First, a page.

Kidnappings: We need time; stop giving us timelines – IGP

IGP Asante Appeatu New11 Inspector General of Police, David Asante-Apeatu,

Thu, 14 Feb 2019 Source: classfmonline.com

The Inspector General of Police (IGP), Mr David Asante-Apeatu, has appealed to the families affected by kidnappings in the Western Region, to allow the police to do its job without constantly mounting pressure on them or forcing them to deliver results within specific timelines.

Mr Asante-Apeatu’s comment comes in the wake of mounting anger among the families of the three kidnapped girls in Takoradi.

The families, who have threatened a second demonstration, have accused the police of sleeping on the job as far as finding the girls is concerned.

A Nigerian, Samuel Udoetuk-Wills has been arrested in connection with the case and is assisting the police with the investigation.

Speaking at a press conference in Accra on Thursday, 14 February 2019, Mr Asante-Apeatu appealed to the aggrieved families to give the police ample time to find the girls.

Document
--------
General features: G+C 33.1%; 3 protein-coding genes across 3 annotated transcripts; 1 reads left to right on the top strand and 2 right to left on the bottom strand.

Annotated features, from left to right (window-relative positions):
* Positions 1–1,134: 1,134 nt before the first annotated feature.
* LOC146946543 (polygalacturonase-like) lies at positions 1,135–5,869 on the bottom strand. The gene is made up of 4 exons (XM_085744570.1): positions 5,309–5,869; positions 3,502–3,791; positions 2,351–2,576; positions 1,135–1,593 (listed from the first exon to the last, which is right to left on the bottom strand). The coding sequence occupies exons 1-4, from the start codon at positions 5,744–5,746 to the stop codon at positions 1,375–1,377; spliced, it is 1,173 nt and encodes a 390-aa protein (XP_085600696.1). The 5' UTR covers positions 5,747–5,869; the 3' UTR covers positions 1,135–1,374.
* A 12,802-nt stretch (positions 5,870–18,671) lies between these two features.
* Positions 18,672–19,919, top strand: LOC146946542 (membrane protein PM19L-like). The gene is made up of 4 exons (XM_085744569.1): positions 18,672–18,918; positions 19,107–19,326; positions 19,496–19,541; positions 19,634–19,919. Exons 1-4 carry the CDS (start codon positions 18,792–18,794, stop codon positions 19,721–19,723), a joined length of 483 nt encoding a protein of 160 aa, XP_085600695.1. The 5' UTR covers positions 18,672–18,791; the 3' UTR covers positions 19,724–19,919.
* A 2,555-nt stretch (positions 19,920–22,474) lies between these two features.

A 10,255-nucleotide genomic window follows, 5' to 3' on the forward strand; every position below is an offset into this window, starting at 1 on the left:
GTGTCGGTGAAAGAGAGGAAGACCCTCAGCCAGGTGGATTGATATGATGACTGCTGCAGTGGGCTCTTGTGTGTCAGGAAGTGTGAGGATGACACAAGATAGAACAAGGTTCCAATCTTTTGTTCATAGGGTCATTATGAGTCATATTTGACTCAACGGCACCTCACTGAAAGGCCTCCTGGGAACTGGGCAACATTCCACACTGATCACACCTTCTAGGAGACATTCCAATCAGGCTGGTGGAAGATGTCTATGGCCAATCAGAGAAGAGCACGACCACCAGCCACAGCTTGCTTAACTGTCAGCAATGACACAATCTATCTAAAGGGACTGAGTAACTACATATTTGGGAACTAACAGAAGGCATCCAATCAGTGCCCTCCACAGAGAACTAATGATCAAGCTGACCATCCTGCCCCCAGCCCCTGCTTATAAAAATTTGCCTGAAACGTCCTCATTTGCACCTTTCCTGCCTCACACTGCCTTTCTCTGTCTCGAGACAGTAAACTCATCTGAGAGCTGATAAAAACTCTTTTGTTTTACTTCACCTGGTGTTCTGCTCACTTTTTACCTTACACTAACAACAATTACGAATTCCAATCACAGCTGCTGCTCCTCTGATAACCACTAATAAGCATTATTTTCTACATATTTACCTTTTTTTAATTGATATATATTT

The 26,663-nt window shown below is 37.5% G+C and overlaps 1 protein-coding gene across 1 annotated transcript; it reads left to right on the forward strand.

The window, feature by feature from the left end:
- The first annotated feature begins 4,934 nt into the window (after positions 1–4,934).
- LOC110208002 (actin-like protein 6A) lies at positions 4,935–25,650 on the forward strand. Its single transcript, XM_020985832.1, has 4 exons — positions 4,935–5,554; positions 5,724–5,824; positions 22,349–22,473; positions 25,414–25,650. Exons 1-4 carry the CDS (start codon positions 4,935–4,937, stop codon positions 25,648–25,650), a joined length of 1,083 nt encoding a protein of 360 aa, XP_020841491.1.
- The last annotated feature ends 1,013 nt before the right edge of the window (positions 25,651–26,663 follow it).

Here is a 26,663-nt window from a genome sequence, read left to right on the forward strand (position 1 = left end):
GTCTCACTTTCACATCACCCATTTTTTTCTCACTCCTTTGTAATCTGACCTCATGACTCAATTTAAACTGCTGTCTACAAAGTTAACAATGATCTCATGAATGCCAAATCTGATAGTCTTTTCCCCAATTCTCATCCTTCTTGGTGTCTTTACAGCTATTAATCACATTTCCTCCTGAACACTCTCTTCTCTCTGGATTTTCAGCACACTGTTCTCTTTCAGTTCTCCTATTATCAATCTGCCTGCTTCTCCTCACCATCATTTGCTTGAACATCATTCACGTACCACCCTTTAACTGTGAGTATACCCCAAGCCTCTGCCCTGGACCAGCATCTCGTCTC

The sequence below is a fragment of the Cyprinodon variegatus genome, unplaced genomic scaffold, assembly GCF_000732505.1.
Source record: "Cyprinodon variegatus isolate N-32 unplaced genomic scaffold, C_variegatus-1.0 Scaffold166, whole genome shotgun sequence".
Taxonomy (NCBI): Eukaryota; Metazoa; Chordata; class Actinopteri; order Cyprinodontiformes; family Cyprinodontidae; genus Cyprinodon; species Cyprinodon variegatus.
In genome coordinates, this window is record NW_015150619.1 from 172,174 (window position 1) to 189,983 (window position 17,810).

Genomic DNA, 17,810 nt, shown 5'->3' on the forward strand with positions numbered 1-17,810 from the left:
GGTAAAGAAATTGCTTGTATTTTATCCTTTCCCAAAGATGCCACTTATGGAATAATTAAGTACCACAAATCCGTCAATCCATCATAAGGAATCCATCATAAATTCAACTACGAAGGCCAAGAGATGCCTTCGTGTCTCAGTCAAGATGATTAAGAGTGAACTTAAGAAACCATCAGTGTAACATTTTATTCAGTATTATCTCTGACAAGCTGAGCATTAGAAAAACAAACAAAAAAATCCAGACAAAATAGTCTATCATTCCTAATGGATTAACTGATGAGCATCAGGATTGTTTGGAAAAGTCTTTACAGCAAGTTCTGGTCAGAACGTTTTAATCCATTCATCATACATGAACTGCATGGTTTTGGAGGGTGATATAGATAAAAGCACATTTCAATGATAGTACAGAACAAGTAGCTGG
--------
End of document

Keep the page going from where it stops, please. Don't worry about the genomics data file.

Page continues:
He said: “They shouldn’t give us some timelines but rather they should cooperate with us, the police need time to do these investigations”.

He added that: “It is not as if in Ghana we are unable to unravel kidnapping cases. I returned from South Africa recently and it is the case everywhere. We don’t know? Sometimes I keep wondering whether we are comparing ourselves with a certain country but if we try to do that, we may be a bit comfortable with our situation. I’m not saying we are complacent but we do our best under the circumstances to manage crime in this country”.

Mr Asante-Apeatu further cautioned against misrepresenting every missing person's case as a kidnapping. He stressed that sometimes the victims may have gone to stay with their lovers or travelled without the knowledge of their families and friends. Hence, the public should not be quick to conclude that every case of a missing person is kidnapping.

He added that Ghana is “not doing bad” in terms of general crime management and explained that in some countries, there are as high as 83,000 homicide cases but “we record sometimes 500 and 400”.

Source: classfmonline.com
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